To make the list one has to (1) be foreign, (2) engage in terrorist activity, and (3) threaten the security of U.S. citizens or U.S. “national security.”
“Terrorist activity” according to Section 212(a)(3)(B) of the Immigration and Nationality Act of 1952 defines this as “any activity which is unlawful under the laws of the place where it is committed (or which, if committed in the United States, would be unlawful under the laws of the United States or any State)” involving hijacking or sabotage of any aircraft, vessel, or vehicle; kidnapping; violent attacks on “internationally protected” persons; assassination; use of biological, chemical, or nuclear weapons; use of explosives or firearms “with intent to endanger, directly or indirectly, the safety of one or more individuals or cause substantial damage to property;” and/or the threat, attempt or conspiracy to do any of the above, or to incite people to do so, or to collect information on potential terrorist targets, or to collect funds for terrorist attacks.
By this definition, any violent rebellion against any government—however oppressive and illegitimate—anywhere is “terrorist,” or can be so defined at the whim of a State Department the entire world associates with lawless violence. (It would have criminalized the American Revolution, for god’s sake, and smeared the Founding Fathers as “terrorists.”) But Powell’s explanation for the blacklisting of the CPP and Sison was specifically as follows: “The CPP, a Maoist group, was founded in 1969 [sic] with the aim of overthrowing the Philippine government through guerrilla warfare. CPP’s military wing, the New People’s Army strongly opposes any U.S. military presence in the Philippines and has killed U.S. citizens there.” (These allegedly include a U.S. Army colonel, a military intelligence agent, two U.S. Air Force airmen, and two Ford Corporation employees over many years during which the U.S. stationed military forces in the Philippines and actively aided the Marcos regime and its successors in efforts to crush the insurgency.)
Taking their cue from the U.S. State Department, the Council of the European Union (comprised of the E.U. foreign ministers) added the CPP and Sison to their own terror lists. On September 10, 2002 Sison was informed that in accordance with the Netherlands’ “sanction regulation against terrorism” his benefits had been terminated and his bank account frozen. He was also ordered to report weekly to a government office, where he had reported monthly for over a decade. This despite the fact that there were no pending criminal charges against him anywhere in the world. The city of Utrecht, in which he resides, offered resumption of his stipend on “humanitarian” grounds, but only if he implicitly accepted the designation of “terrorist” applied to himself.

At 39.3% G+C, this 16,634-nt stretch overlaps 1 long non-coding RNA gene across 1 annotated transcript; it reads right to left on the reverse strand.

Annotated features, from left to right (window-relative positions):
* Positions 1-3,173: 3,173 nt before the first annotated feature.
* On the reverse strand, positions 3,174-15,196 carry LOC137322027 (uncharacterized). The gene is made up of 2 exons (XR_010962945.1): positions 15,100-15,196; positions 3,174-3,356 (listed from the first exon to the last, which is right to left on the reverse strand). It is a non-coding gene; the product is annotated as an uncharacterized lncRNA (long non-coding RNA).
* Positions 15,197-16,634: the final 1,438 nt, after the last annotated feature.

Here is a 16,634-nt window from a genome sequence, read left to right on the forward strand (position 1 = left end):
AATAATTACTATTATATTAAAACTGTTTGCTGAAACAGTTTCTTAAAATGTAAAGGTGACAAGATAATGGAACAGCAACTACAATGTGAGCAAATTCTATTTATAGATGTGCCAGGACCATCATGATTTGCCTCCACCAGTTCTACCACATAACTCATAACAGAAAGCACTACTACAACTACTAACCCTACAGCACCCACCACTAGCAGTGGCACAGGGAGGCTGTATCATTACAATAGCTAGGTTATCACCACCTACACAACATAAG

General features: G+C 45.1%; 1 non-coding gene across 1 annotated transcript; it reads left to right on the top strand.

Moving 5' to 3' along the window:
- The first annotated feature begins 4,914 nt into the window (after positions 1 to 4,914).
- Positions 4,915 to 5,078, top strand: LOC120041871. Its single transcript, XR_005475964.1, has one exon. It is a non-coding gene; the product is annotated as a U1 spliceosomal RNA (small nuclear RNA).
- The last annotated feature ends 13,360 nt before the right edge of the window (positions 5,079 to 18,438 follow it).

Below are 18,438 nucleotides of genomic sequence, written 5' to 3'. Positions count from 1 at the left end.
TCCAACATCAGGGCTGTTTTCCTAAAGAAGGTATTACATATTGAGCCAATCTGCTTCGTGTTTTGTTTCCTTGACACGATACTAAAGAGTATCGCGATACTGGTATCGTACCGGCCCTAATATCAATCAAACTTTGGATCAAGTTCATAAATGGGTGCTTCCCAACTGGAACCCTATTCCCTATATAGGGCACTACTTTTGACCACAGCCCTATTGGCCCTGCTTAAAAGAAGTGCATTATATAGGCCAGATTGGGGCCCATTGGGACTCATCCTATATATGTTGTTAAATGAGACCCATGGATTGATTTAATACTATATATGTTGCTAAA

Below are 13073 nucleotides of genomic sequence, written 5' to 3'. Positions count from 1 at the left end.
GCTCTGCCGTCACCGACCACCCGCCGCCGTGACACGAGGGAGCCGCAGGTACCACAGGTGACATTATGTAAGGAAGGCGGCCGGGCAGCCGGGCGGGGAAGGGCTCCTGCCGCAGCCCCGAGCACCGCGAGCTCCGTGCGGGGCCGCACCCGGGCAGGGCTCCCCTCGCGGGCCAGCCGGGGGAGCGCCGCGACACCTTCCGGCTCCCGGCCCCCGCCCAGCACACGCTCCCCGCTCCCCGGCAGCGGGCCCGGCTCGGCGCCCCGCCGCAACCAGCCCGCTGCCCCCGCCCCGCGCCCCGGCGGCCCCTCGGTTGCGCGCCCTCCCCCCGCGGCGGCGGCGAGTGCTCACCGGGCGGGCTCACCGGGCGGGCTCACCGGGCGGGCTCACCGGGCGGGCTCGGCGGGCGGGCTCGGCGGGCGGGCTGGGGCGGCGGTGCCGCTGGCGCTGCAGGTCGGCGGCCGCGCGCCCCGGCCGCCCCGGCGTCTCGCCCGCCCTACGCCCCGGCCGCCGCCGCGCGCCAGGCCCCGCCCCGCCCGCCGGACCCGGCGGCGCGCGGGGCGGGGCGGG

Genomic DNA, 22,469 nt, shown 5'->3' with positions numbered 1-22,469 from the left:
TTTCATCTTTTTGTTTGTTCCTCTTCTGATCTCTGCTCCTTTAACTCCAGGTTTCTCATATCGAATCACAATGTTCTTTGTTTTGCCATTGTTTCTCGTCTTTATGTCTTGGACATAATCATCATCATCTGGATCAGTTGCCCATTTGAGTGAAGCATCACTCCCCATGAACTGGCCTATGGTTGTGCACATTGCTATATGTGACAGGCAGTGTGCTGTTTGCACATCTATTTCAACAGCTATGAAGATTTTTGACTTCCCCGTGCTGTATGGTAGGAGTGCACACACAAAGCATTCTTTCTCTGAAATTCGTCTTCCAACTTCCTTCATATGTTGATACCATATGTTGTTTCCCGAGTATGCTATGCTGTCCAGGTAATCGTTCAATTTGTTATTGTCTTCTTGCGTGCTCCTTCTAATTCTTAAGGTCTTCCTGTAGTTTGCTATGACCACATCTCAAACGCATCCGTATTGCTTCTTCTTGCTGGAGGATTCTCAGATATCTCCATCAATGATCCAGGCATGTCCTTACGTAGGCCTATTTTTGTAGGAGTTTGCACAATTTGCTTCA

The Dutch Minister of Foreign Affairs explained the decision. “The U.S. regards the activities of the CPP/NPA and Sison as a threat for American citizens and for the national security of the American foreign policy. The CPP is characterized by a strong anti-American attitude. The organization is a fervent opponent of the pro-American policy of the current Philippine government and the presence of American troops in the country. In the 80s and 90s, six Americans died in NPA attacks.” In other words, the U.S. was applying strong pressure on Amsterdam to demonize and punish Sison for his “attitude,” his opposition to the government of Gloria Macapagal-Arroyo, and his association with an organization accused of killing members of the U.S. military supporting the Manila regime.
In a stunning setback to U.S. vilification efforts, that decision was annulled by the European Court of First Instance (ECFI)—the EU’s Supreme Court—just a month and a half ago (on July 12). The Luxemburg-based ECFI concluded that Sison had never undergone any criminal investigation by any competent judicial authority concerning any terrorist act. It stated that EU Council decisions regarding Sison up to June 29, 2007 were “violative of the rights of Professor Sison,” and even ordered the EU to shoulder Sison’s legal costs.
In a statement issued on July 13, Sison noted that in
“the Philippines, I have been repeatedly cleared of criminal charges. At the fall of the Marcos fascist regime in 1986, I was cleared of the charges of rebellion and subversion. In 1992 the charge of subversion that had been trumped up in 1988 was nullified. In 1994 the charge of multiple murder arising from the Plaza Miranda bombing [in 1971, in which 8 members of the Liberal Party were killed, and which was used by the Marcos government as the pretext to declare martial law] was dismissed by the Manila prosecutors as something based on speculation. In 1998 the Philippine secretary of justice issued a certification that there were no pending criminal charges against me.